For the uninitiated, choosing between the Rolex Submariner Ceramic (Date) and No-Date may be a simple decision based on aesthetics. To savvy Rolex aficionados however, the choice is grounded in far more. Think of it as picking between a vintage 1965 Mustang hardtop and convertible. Not so easy, is it?
The Rolex Submariner legacy dates back over half a century, with the model retaining many of its original styling cues. For much of its lifespan, the Submariner featured a rotating bezel with minute indicators printed on an aluminum insert. Several years ago, Rolex switched to a proprietary ceramic bezel called “Cerachrom,”which boasts engraved numerals and a single lume at the 12 o’clock position, as well as greater durability and scratch resistance than aluminum. This ceramic is available in a variety of colors – even an intriguing shade of emerald green that adorns the ceramic Rolex Submariner Hulk model, named for the popular comic book character. In short, the Submariner’s Cerachrom bezel won’t corrode, fade, or scratch … tough stuff, and consistent with what owners expect from their Rolexes.
Both the Rolex Submariner Ceramic and No-Date house similar mechanics, defined by Rolex’s high-precision movement and highly water-resistant (to 300 meters) 904L stainless steel Oyster case, in addition to its 904L stainless steel micro-adjusting bracelet. The winding crown, fitted with Rolex’s patented Triplock system, screws down securely against the case (similar to a submarine’s hatch) and is protected by a crown guard. The Submariner’s crystal is made of scratch-resistant synthetic sapphire.
If it sounds like the two Rolex Submariners are identical, you may want to think again upon further review. The No Date model (introduced at the 2012 Baselworld watch fair) deviates from the traditional Rolex design blueprint by eschewing a date window and requisite magnifier, with other subtle mechanical nuances with respect to lacking date window operation. And therein lies the crux of the Submariner’s Shakespearian conundrum … Date, or No Date, that is the question.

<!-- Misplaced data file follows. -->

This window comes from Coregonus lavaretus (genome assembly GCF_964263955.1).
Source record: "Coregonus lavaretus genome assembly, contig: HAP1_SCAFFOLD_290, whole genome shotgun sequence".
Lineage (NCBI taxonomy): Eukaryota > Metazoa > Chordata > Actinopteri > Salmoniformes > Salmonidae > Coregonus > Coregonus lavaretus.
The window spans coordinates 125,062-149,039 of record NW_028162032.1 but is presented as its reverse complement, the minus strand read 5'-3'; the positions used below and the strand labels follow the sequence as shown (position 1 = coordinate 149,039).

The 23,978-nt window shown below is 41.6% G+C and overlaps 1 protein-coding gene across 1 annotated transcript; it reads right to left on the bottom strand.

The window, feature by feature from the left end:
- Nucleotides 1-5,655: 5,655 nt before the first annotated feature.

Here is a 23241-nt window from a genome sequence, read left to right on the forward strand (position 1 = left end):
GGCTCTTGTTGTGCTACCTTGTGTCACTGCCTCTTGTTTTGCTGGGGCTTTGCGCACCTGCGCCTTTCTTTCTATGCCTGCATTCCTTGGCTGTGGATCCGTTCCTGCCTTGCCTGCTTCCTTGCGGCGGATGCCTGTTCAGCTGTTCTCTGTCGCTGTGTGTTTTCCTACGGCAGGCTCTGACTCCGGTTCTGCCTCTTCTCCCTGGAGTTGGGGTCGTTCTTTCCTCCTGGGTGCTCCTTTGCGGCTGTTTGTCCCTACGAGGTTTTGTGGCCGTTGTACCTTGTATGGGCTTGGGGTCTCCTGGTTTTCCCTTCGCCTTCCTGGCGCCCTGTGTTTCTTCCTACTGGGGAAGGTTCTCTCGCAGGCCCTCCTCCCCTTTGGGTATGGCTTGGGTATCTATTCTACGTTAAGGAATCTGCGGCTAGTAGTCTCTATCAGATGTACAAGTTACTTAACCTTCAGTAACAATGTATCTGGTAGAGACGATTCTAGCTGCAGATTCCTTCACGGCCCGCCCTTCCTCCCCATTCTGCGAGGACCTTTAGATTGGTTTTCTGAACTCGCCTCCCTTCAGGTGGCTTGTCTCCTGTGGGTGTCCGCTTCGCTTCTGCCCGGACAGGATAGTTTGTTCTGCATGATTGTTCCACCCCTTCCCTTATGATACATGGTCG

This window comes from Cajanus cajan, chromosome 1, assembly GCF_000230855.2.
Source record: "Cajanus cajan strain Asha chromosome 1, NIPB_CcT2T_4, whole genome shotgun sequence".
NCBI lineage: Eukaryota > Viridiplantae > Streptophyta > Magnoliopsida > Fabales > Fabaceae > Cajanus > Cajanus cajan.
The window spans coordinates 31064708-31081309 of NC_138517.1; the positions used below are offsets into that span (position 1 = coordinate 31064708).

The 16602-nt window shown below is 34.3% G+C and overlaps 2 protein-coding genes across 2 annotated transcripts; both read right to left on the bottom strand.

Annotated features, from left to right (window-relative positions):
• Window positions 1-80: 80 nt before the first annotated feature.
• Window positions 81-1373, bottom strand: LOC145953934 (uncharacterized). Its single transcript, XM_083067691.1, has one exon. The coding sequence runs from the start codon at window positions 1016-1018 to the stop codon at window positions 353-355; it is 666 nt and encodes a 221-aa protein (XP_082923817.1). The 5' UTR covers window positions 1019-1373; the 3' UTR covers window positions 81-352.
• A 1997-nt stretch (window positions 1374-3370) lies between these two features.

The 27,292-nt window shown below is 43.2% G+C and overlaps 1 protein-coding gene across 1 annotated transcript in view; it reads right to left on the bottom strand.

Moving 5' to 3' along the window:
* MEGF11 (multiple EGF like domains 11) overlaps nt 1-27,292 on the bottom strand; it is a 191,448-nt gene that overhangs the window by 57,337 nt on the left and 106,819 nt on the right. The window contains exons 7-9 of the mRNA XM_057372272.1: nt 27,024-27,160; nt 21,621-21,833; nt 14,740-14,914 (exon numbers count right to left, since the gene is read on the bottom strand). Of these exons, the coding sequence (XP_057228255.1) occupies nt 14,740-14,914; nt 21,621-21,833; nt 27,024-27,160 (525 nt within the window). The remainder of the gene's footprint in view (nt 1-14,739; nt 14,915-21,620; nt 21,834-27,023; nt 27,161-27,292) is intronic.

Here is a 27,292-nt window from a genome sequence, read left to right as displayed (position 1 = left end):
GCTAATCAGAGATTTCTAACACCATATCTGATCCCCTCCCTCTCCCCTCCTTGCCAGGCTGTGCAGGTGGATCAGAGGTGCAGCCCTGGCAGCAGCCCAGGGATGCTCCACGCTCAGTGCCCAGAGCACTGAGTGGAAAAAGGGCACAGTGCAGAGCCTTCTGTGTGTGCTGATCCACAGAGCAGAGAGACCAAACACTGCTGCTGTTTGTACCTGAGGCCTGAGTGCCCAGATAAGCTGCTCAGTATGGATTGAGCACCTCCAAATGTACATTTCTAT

When looking at the No Date, there is no mistaking the clean lines and Spartan beauty of the watch’s face. It is a true sports timepiece in every sense, and the epitome of understated grace. That said, Rolex owners accustomed to gazing upon a date window will assuredly feel that something is missing from their Submariner. Some may even cry, “Blasphemy!” though the difference is not purely superficial. Rolex owners are fiercely loyal, and any change to the status quo will be met with some pushback. Appearance-wise, the two Submariners are as different as they are mechanically similar, and fans have lined up in both corners. In either case, there is no denying the ongoing appeal of the Submariner, nor its high-end utilitarianism. With or without a date window, the Rolex Submariner is designed to look great while playing hard. Date or No Date? It’s a matter of personal preference. (Price: ~$7,500 – $8,500).
Lack of date window (for some Rolex aficionados)
Utility overkill (When was the last time you dove to 300 meters?)
Whether you prefer the Rolex Submariner or No Date, they are both valuable watches and can also be valuable used or preowned. In fact, if you’re a Rolex Submariner or No Date watch owner you can request a quote on the value of your watch from Crown & Caliber.